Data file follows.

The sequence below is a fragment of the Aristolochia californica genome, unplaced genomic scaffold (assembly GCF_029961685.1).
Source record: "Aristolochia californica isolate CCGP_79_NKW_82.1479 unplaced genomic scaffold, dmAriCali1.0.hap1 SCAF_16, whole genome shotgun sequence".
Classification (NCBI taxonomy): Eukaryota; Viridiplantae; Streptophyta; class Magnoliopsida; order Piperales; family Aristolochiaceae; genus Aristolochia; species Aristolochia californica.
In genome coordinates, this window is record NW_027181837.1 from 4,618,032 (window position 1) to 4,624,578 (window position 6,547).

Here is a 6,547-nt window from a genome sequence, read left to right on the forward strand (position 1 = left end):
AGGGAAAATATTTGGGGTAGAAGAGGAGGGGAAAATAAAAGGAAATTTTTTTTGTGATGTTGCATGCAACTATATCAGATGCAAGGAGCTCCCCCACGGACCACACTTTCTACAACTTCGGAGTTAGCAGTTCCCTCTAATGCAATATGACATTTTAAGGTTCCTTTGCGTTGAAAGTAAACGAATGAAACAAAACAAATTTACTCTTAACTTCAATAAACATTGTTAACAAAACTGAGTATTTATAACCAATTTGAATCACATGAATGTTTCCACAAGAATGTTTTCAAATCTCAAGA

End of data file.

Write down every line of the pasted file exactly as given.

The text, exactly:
The sequence below is a fragment of the Aristolochia californica genome, unplaced genomic scaffold (assembly GCF_029961685.1).
Source record: "Aristolochia californica isolate CCGP_79_NKW_82.1479 unplaced genomic scaffold, dmAriCali1.0.hap1 SCAF_16, whole genome shotgun sequence".
Classification (NCBI taxonomy): Eukaryota; Viridiplantae; Streptophyta; class Magnoliopsida; order Piperales; family Aristolochiaceae; genus Aristolochia; species Aristolochia californica.
In genome coordinates, this window is record NW_027181837.1 from 4,618,032 (window position 1) to 4,624,578 (window position 6,547).

Here is a 6,547-nt window from a genome sequence, read left to right on the forward strand (position 1 = left end):
AGGGAAAATATTTGGGGTAGAAGAGGAGGGGAAAATAAAAGGAAATTTTTTTTGTGATGTTGCATGCAACTATATCAGATGCAAGGAGCTCCCCCACGGACCACACTTTCTACAACTTCGGAGTTAGCAGTTCCCTCTAATGCAATATGACATTTTAAGGTTCCTTTGCGTTGAAAGTAAACGAATGAAACAAAACAAATTTACTCTTAACTTCAATAAACATTGTTAACAAAACTGAGTATTTATAACCAATTTGAATCACATGAATGTTTCCACAAGAATGTTTTCAAATCTCAAGA